Reflections on wall tent life

By: 
Joseph Bullington —
Tuesday, January 8, 2019

These merged photos show Joseph Bullington’s wall tent at the beginning and end of his stay on Quinn Creek in July and October.

Enterprise photos by Joseph Bullington

REPORTER’S NOTEBOOK

I bought the tent for 600 bucks off an old outfitter toward the end of my season as innkeeper at the Crazy Mountain Inn in Martinsdale. It measured 12 feet wide by 10 feet long, with 5-foot sidewalls, and it came with a folding iron woodstove. The guy helped me measure and cut a frame out of metal electrical pipe and I drove off with it all in the back of the old 4Runner, rejoicing as only a first-time homeowner can.

The pay at the inn wasn’t much, but there was nowhere to spend it and I had a room and meals for free. I hoped to leverage the tent and a thousand saved dollars into a winter of not having to work a job. I didn’t foresee, then, that I would later live in the tent for the summer and fall of 2018, that I would wake up in it each morning and start a fire and stand close to the woodstove to put on “business casual” clothes before I drove into Livingston to work at my first newspaper job. But nor would it have surprised me — that’s what the tent was for.

That was the freedom the tent represented — the freedom to live, whenever I needed or wanted, without having to pay rent. I saw the tent as my own small counterstrike in what Ivan Illich calls the 500 year war against subsistence — a war which we, the defeated, now sit on the far and losing end of.

I also considered the tent a step toward living how I wanted to live — outside, the unfavored side of the walls our culture has erected between us humans and the rest of the wild world. It was, I had to admit, a wall tent, but, I reasoned, at least the walls were thinner.

Besides, my ideal home is somewhat off-limits for the moment, situated as it is in the middle of a national park. My accomplice Ariety and I had come across it earlier that summer in the canyonlands of Utah — a great, discus-shaped, warehouse-sized boulder of red rock that sits on the desert like a huge, squat mushroom. The rock is circumscribed by a human-scale passageway, sheltered by the overhanging stone, which opens into room-like caves with ceilings, walls, and their wide mouths open forever to the desert. One of these “rooms” holds the remnants of an old cowboy camp — horse corral, fireplace, broken shelves with old coffee and bean cans. In another room, a spring seeps from the rock, which is blanketed there with dark green moss, and on the stone walls nearby white pigment handprints of ancient desert dwellers wave from a lost world.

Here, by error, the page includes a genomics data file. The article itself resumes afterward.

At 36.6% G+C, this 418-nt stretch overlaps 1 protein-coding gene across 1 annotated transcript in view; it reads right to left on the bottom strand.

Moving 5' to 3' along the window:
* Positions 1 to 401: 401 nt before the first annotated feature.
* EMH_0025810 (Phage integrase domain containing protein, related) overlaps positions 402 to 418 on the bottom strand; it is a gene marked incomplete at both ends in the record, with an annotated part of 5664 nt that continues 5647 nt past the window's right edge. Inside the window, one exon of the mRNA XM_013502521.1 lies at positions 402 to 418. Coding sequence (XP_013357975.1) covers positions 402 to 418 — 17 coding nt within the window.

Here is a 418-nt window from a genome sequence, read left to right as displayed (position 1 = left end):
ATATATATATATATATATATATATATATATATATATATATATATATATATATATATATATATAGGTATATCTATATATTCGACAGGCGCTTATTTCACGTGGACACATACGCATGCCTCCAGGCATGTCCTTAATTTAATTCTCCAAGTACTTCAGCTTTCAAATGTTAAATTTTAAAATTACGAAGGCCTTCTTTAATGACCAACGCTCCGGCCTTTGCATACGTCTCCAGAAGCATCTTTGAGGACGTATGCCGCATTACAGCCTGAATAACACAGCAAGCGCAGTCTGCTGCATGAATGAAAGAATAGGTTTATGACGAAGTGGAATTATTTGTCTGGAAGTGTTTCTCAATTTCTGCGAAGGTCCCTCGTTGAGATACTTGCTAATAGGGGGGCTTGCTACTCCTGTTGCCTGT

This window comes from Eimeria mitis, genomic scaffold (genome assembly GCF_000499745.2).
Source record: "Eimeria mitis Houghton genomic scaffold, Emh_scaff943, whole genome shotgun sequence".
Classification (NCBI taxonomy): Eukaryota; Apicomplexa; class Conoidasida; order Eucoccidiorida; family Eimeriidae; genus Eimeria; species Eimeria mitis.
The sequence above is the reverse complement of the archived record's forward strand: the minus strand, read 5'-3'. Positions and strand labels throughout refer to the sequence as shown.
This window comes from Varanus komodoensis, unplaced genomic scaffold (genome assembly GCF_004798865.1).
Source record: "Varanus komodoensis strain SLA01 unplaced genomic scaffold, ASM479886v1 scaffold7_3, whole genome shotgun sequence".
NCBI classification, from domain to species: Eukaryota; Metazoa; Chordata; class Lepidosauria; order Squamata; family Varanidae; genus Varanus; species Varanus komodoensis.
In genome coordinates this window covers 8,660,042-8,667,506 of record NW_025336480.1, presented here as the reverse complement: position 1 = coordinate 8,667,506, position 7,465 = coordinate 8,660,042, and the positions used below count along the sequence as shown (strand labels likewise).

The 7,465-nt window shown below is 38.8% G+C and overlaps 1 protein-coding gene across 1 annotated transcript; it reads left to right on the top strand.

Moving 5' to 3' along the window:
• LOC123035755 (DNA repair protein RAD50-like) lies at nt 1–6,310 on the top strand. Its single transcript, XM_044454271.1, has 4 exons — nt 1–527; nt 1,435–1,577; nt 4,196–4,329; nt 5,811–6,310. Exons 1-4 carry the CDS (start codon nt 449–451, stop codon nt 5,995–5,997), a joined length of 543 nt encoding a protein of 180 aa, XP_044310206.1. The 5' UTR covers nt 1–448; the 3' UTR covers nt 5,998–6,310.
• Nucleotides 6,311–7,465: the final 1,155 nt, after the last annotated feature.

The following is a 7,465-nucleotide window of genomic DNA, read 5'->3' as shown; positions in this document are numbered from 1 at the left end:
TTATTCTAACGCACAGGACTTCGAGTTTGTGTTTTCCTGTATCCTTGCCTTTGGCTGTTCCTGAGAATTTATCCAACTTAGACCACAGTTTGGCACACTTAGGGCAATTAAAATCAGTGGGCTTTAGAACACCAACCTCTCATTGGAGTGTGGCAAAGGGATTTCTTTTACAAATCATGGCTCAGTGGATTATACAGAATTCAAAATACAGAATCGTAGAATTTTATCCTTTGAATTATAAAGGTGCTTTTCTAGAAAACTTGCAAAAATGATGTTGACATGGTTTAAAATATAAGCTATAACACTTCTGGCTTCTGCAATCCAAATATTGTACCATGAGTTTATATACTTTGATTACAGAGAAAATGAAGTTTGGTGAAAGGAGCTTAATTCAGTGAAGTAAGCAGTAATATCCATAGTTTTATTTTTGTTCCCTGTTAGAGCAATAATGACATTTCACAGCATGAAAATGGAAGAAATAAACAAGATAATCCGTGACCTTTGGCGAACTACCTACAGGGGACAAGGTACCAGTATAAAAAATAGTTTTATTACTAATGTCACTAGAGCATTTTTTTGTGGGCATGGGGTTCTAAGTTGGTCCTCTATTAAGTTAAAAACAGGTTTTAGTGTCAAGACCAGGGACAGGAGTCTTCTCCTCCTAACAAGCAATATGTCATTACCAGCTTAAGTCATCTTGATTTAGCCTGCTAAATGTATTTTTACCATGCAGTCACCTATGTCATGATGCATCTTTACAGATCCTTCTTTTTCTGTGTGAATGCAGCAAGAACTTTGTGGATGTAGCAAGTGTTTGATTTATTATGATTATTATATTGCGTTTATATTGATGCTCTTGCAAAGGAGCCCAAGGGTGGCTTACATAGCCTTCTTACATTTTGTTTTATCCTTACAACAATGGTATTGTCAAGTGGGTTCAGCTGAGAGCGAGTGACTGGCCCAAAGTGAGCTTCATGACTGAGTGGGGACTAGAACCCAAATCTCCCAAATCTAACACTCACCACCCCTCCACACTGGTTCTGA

I thought it was the most perfect home I had ever seen — a sweet spot between shelterless suffering and the air-conditioned sheetrock cubes in which we quarantine ourselves away from the world...

* * *

At the time I bought the tent, though, these thoughts were secondary.

It was the fall of 2016, and the uprising at Standing Rock against the Dakota Access Pipeline was in full swing. Thousands of people in the pipeline resistance camps were digging in for the coming cold weather, and I wanted to be there, to live with them and report on what was happening at Standing Rock. The tent, therefore, had a purpose to serve — namely, to keep Ariety and I and various friends, family members, and strangers alive through winter on the North Dakota plains.

It was a night in late November when Ariety and I arrived at the main camp at Standing Rock with my mom, brother, and Ariety’s dad. After checking in at the main gate we found room to pitch the tent on the southern edge of camp near the Cannonball River. I hadn’t had time to set up the tent since I got it and was nervous, with the five of us depending on it for a warm place to sleep that night, that something would go wrong. But it came together beautifully, and we had the tent up and staked down and the chimney up and also staked down against the wind and the bottom of the stove spread with an inch of dirt from the riverbank (to prevent the thin metal from warping) and a fire blazing by the time my mom had a pot of chili simmering on the Coleman stove. We sat around the woodstove in our shirt sleeves to eat and marvel at what a wonderful thing was the tent.